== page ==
We say "oh, I hate X" fairly frequently, and not always with a lot of venom behind it- "I hate snow!" "I hate cats!" "I hate broccoli!" Often, it's shorthand for "I don't like this very much," but the thing we say we hate doesn't consume us unless we're brought into contact with it. Thus is it for me with most movies; even if I spend the entire time in the theatre groaning and rolling my eyes, like I did with Ghost Rider, I rarely think about them after the credits roll. Like Hulk says, it's not really worth the emotional effort. I have so many movies I LOVE, why would I want to waste time hating one? I can only think of one film I ever watched that stuck in my head like a burr for weeks afterward, itching and rubbing at me whenever I tried to sleep. And as it turns out, that film may have been the instrument that got me to apply to film school.

I love movies. I always have. I'm one of those weirdos who insists on arriving to the theatre at least ten minutes early so I don't miss seeing the trailers. I dissect movies after I've seen them on Livejournal and Tumblr. It's not just something I do for fun- it's practically a reflex for me. As a writer, storytelling is something that inherently fascinates me. Why did the filmmakers chose to write it that way? What was the purpose behind that word choice? And as an actor- not anymore, but almost all the time in my child and teenhood- the way the casting process and the acting craft functions fascinate me. Movies are a culmination of many, many things that fascinate me, so it's no surprise that they fascinate me as a whole.

In the fall semester of my third year of undergrad- this past fall- I had a chance to take a class called "Religion and Film" at my university. It was taught by Douglas Cowan, and if you haven't read his book Sacred Terror, what the hell are you doing wasting time on my blog? As the syllabus promised us, we were going to look at a variety of movies in a variety of genres, some of which you'd never think to associate with religion- our first two movies, War of the Worlds (the original, none of that Tom Cruise shit) and The Day the Earth Stood Still come to mind- but about midway through the course, he introduced us to a little film called Stigmata.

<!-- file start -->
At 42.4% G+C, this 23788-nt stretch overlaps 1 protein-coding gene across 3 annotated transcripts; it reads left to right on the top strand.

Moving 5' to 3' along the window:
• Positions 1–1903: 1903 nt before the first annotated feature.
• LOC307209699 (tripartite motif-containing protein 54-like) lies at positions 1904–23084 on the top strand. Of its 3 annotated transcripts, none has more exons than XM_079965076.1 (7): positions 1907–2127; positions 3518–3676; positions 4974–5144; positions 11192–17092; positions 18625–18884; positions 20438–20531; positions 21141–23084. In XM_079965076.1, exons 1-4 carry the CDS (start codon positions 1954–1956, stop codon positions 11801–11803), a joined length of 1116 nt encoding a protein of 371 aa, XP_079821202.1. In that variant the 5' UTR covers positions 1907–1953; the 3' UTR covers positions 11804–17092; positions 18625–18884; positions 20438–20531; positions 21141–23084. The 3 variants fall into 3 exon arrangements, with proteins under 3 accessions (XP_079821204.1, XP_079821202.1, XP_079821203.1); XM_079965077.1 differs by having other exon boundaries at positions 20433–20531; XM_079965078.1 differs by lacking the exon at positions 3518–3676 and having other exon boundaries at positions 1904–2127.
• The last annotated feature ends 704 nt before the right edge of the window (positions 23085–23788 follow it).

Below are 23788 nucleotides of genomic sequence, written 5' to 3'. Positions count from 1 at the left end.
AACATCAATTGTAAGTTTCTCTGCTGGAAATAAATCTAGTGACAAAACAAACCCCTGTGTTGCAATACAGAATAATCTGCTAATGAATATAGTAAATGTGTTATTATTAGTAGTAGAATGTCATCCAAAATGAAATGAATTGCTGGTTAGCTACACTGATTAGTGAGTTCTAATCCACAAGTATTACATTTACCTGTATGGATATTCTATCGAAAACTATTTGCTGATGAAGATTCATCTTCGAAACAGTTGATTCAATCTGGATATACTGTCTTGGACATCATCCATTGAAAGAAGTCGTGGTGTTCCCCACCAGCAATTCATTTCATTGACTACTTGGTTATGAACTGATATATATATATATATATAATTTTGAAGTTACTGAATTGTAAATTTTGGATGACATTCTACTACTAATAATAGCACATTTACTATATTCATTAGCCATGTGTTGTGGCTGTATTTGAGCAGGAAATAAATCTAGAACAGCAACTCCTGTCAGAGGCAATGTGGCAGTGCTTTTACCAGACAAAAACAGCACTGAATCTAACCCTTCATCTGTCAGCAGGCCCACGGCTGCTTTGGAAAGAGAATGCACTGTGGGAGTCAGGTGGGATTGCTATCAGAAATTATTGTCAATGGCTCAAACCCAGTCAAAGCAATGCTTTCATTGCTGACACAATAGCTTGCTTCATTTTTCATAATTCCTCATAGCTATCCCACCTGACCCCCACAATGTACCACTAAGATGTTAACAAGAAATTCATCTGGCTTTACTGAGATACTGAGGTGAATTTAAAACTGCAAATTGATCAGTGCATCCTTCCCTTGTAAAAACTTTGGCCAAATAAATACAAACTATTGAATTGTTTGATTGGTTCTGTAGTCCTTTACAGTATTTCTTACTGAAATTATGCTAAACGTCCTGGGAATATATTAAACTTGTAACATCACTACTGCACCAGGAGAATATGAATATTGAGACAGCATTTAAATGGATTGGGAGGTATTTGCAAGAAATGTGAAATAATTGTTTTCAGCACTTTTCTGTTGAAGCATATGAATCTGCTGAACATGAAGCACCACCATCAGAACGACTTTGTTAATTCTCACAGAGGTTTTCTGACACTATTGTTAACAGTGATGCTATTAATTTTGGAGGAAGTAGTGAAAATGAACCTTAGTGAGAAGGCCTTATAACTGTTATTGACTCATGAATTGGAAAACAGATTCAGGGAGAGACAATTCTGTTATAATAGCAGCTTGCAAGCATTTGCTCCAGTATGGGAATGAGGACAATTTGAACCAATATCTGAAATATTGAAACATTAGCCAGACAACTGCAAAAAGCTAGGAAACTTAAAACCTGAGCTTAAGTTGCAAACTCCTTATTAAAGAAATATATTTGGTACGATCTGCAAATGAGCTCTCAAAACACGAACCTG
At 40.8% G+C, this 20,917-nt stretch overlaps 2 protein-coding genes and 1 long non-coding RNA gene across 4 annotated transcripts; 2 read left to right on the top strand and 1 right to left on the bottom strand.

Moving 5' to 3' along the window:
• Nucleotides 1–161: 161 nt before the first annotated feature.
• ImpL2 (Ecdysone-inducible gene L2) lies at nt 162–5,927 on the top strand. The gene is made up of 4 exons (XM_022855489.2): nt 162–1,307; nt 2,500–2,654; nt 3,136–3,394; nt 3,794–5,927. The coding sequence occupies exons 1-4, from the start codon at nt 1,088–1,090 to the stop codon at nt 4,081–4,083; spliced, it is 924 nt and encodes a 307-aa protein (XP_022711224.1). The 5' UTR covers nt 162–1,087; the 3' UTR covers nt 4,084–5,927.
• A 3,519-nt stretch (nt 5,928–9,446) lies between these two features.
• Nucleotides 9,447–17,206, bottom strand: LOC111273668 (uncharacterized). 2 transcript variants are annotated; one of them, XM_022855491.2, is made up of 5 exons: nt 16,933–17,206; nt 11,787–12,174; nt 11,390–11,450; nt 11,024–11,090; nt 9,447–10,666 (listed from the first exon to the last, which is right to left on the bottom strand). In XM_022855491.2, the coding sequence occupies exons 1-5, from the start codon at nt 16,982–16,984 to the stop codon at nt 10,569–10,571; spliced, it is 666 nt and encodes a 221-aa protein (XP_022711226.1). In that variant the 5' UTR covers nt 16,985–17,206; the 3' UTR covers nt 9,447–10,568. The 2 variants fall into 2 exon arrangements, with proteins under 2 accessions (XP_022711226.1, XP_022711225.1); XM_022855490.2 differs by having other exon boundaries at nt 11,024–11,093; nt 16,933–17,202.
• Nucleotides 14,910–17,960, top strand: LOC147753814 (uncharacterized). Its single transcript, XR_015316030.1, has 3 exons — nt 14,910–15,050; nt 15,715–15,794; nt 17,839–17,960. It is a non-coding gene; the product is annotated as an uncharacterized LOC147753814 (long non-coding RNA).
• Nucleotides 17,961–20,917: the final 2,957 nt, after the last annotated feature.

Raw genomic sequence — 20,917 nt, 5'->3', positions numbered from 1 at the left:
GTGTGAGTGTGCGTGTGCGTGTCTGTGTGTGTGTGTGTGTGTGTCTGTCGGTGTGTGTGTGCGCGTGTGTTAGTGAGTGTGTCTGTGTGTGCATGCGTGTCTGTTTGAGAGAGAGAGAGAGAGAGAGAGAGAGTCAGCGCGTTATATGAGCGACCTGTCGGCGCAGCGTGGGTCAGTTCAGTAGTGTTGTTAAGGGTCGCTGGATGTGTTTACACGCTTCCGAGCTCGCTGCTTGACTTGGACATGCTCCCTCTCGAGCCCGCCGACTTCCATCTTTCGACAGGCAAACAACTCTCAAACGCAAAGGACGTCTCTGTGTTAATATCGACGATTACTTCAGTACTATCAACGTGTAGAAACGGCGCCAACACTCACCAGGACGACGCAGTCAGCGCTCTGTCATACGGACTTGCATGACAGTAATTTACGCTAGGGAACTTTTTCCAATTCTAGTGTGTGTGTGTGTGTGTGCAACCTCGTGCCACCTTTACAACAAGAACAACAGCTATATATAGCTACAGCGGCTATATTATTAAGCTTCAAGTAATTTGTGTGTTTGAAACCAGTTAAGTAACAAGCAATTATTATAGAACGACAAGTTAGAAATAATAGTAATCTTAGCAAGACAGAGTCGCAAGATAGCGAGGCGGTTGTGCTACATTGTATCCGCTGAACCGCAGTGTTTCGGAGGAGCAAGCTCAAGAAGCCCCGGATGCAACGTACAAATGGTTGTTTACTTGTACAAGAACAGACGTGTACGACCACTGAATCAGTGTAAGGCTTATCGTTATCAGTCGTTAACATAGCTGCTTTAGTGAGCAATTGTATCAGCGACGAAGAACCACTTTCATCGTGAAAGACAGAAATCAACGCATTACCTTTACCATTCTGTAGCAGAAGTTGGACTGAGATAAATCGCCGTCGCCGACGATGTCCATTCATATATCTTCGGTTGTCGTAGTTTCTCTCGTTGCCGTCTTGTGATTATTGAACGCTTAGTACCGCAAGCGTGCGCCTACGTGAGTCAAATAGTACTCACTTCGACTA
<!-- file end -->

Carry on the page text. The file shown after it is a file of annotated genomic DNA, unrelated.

I had never seen this movie. I had never heard of it. I had only the vaguest ideas of what it was about. But sitting in class while the film rolled, I felt an emotion. A deep emotion. A powerful emotion. Watching this film play out on the projector, I felt very deeply, and that feeling was hate.

I fucking hated this movie. I hated everything about it. I hated the aesthetic. I hated the hammer-on-the-nail blue/orange colour contrast between the two main locations. I hated the direction. I hated the painful symbolism. I hated the weird habit of using voiceover to remind us of dialogue that had been spoken not five minutes earlier. I hated the ridiculous Da Vinci Code plot, which was actually written several years before DVC came out. At various points, I was actually grinding my teeth with rage. When the movie was over and the lights came up, Dr. Cowan turned to us and said "This director will never be accused of subtlety."

"He'll never be accused of talent, either!" I shouted. (This was the kind of class where we were actually encouraged to yell our opinions, which is probably part of why I enjoyed it so much.)

When I got home that night, I tweeted about this awful, stupid, rage-inducing film I'd just watched, and a friend of mine responded. "Oh my God, Stigmata? I love that movie!"

"WHAT" I said.

"I know, it's awful!" they said. "But it's so much fun! Watch it again and see!"

I agreed. I kind of had to; I had to write an essay on it. Alongside the class discussion, this was probably the part of the course that benefited me the most- writing an essay on the films we watched every week meant I had to hash through what I'd felt while watching it and come up with why it had affected me the way it did. The catch being, of course, that we couldn't just vomit inarticulate rage all over the paper; we needed to back up our conclusions and ideas. Also, it was based solely on our personal reactions, so we didn't need to do research or cite sources. If you've ever taken a university course, you'll know what a relief that was. And as I was raging my way through this essay ("EVOLUTION DOES NOT WORK THAT WAY!1!!" my notes screamed in all-caps) I came to realize something: I hated this movie so deeply and angrily because, had it taken maybe five steps to the left, it could have been a movie I loved.